Abbreviations. letter(s) or shortened word used instead of a full word or phrase For example: ‘Isn’t’ instead of ‘Is not’. Accent. the features of pronunciation which indicate the regional or the social identity of a speaker. Adjectives.
letter(s) or shortened word used instead of a full word or phraseFor example: ‘Isn’t’ instead of ‘Is not’
the features of pronunciation which indicate the regional or the social identity of a speaker
a word which modifies a noun or a pronoun For example: ‘The huge giant’
a word which modifies a verb, an adverb, or an adjective For example: ‘The boy walked slowly’
the repetition of consonant sounds - usually at the beginning of words For example, ‘a tapestry of talents’
the placing of opposite meanings together,For example: ‘My only love sprung from my only hate!’
a raised comma used to denote either possession or contraction For example: ‘Brian’s ipod’ or ‘That’s’ instead of ‘That is’.
a word that specifies whether a noun is definite or indefinite For example: ‘The woman’ (definite article) or ‘A woman’ (Indefinite article)
the repetition of vowel sounds For example, ‘Rocks writhe back to sight’
the person or persons receiving a speech or piece of writingFor example: students in a classroom; M.Ps in the House of Commons; a teenage television audience etc.
is a way of showing a speaker that you are following what they are saying and understand, often through interjectionsFor example, ‘I see’, yes’, ‘OK’and ‘uhu’.
Phrases in which the end seems to finish or complete the beginning.For example, ‘To have and to hold’
curved or square punctuation marks enclosing words inserted into a text For example: ‘I hobbled to the shops (I had twisted me ankle that morning) so that I could buy some milk.’
upper-case letters used to indicate names, titles, and important words
a structural unit of language which is smaller than the sentence but larger than phrases or words, and which contains a finite verb
an over-used phrase or expression For example: ‘Wish you were here.’
invites a ‘yes’ or ‘no’ answerFor example: ‘Have you seen it?’
a punctuation mark introducing more informationFor example: ‘Things so look for: sharp claws, thick fur, flaring nostrils and long tail.’
a punctuation mark indicating the break between and main and subordinate clause or separating short items in a list For example: ‘The man walked down the street, as if he was in a great hurry.’ Or ‘I need to buy apples, bananas, pasta, tomato sauce and biscuits.’
a word which connects words or other constructions For example: ‘and’ ‘or’ ‘because’
an alphabetic element other than a vowel For example: c, b, n, r, t etc.
the setting in which speech or writing takes placeFor example: on the web; in the classroom; on television etc.
a form of speech peculiar to a district, class, or person. It refers to the distinctive use of vocabulary and grammatical structures.
the omission of words from a sentence For example: ‘I really don’t know what to say... I guess...’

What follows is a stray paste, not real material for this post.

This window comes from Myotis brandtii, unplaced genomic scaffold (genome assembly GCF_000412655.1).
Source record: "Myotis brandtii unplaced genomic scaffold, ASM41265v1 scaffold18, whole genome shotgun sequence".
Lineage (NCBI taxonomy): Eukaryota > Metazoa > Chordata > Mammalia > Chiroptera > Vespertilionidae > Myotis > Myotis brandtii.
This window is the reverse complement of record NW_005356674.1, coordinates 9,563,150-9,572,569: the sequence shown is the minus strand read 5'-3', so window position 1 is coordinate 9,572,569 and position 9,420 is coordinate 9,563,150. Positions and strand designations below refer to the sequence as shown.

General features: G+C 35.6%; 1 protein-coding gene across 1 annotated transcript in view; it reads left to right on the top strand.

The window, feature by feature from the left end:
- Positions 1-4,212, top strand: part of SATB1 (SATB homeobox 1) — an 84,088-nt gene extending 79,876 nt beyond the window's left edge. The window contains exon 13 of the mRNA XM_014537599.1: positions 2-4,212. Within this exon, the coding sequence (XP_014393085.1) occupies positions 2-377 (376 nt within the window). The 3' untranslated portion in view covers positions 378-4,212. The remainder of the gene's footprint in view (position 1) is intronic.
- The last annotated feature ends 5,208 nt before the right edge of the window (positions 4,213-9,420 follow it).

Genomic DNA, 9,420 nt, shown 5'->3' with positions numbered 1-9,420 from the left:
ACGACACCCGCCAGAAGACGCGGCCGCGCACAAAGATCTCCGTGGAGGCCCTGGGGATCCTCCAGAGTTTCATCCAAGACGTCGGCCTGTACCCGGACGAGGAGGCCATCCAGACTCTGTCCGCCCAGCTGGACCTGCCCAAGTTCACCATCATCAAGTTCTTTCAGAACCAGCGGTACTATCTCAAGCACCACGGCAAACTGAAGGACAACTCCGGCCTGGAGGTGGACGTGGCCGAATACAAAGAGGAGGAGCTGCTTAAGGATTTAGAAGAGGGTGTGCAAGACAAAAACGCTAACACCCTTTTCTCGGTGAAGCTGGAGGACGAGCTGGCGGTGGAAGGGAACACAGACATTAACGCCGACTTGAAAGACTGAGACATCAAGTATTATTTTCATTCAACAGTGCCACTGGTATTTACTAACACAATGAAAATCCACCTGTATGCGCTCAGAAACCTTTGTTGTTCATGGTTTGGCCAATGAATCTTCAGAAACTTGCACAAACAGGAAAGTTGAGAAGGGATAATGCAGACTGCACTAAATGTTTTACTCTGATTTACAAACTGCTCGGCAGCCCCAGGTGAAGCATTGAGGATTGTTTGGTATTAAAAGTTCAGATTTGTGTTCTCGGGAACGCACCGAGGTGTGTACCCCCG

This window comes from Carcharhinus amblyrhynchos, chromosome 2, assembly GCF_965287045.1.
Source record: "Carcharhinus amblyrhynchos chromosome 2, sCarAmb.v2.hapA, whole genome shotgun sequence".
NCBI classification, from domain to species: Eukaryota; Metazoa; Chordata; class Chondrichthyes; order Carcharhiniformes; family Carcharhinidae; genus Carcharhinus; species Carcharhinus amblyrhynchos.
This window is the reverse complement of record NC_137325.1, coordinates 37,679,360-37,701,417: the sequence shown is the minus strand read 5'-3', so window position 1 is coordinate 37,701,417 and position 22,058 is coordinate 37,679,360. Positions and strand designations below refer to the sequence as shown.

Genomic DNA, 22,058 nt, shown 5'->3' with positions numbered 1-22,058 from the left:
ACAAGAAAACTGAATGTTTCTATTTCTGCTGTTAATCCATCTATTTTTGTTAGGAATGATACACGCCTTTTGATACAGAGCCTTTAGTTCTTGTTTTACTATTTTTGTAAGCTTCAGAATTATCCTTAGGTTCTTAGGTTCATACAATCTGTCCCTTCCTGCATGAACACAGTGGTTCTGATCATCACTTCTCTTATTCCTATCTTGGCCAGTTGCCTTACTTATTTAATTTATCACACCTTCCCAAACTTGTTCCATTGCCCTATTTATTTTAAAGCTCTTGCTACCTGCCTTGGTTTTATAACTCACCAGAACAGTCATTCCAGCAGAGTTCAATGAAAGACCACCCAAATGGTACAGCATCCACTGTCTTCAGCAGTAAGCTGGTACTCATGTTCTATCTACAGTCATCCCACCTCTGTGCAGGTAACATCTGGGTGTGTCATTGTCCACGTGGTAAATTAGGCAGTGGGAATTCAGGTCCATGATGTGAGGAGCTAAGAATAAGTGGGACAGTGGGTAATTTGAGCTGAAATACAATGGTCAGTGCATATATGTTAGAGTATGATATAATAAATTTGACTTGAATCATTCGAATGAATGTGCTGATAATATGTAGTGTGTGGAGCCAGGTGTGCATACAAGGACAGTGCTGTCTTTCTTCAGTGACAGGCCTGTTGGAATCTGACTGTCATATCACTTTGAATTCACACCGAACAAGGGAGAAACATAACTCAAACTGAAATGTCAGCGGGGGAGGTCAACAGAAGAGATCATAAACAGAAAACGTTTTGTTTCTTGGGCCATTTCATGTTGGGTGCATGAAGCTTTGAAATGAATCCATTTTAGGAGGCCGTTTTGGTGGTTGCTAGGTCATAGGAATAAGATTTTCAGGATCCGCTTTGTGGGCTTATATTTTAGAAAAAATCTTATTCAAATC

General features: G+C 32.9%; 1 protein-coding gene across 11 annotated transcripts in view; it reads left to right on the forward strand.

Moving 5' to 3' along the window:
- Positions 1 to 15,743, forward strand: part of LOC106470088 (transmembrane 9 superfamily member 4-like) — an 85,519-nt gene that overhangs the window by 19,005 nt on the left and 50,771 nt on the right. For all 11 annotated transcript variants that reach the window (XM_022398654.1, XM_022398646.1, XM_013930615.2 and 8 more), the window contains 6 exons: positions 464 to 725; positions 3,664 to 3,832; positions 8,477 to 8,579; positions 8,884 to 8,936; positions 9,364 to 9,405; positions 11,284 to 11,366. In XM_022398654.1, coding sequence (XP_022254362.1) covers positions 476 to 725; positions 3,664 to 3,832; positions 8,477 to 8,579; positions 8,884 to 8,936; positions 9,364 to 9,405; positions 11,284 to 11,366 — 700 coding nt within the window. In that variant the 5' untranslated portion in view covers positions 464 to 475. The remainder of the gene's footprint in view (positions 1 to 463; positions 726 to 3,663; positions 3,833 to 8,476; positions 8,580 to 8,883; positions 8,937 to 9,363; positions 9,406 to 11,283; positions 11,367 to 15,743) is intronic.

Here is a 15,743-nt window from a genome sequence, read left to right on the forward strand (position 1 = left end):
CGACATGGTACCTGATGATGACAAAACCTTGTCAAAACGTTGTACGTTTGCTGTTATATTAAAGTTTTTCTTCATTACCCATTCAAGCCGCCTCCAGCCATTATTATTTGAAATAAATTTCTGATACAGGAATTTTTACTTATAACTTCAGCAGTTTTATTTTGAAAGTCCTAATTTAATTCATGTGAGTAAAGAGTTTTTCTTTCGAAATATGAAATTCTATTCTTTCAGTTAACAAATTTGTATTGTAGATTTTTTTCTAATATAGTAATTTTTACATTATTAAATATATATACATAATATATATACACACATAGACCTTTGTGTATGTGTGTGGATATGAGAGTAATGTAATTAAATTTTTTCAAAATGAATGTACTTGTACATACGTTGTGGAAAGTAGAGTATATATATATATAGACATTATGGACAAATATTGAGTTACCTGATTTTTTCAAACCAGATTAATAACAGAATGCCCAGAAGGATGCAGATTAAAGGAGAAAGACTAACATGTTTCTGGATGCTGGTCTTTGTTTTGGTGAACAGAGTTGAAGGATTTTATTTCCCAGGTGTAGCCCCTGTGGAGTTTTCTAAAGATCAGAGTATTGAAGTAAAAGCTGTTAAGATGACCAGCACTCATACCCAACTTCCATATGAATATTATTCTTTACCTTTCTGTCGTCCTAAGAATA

words which are used deliberately to create an emotional response in the reader/listener.For example: ‘our brave lads’ rather than ‘the soldiers’
Figure of speech
expressive use language in non-literal form to produce striking effect For example: ‘As sharp as a razor’ (Simile); ‘The cat’s pyjamas’ (Metaphor)
addressing another person in a polite way to show respect
For example: ‘Sir Alan Sugar’
a punctuation mark indicating the end of a sentence For example: ‘The man walked down the street.’
the role language plays to express ideas or attitudesFor example: to persuade; to inform; to explain etc.
the study of sentence structure, especially with reference to syntax and morphology
words with the same spelling or sound but with different meanings For example: ‘There’/ ‘Their’/ ‘They’re’
a short horizontal mark used to connect words or syllables, or to divide words into parts For example: ‘jet-lagged’
a person’s own personal language, the words they choose and any other features that characterise their speech and writing. Some people have distinctive features in their language; these would be part of their idiolect, their individual linguistic choices and idiosyncrasies.
addressing someone in a more casual way to show a family or equal relationshipFor example: ‘Mum’ or ‘mate’
saying [or writing] one thing, whilst meaning the opposite For example: ‘It is a truth universally acknowledged that a single man in possession of a good fortune must be in want of a wife.’
the use of pitch in speech to create contrast and variation
the technical language of an occupation or groupFor example: ‘plenary’ (Education); ‘ISAs’ (banking)
the development and changes in a language
A question which already implies somethingFor example: ‘Have you stopped taking bribes?’
the vocabulary of a language, especially in dictionary form
a figure of speech in which one thing is described in terms of another For example: ‘The cat’s pyjamas’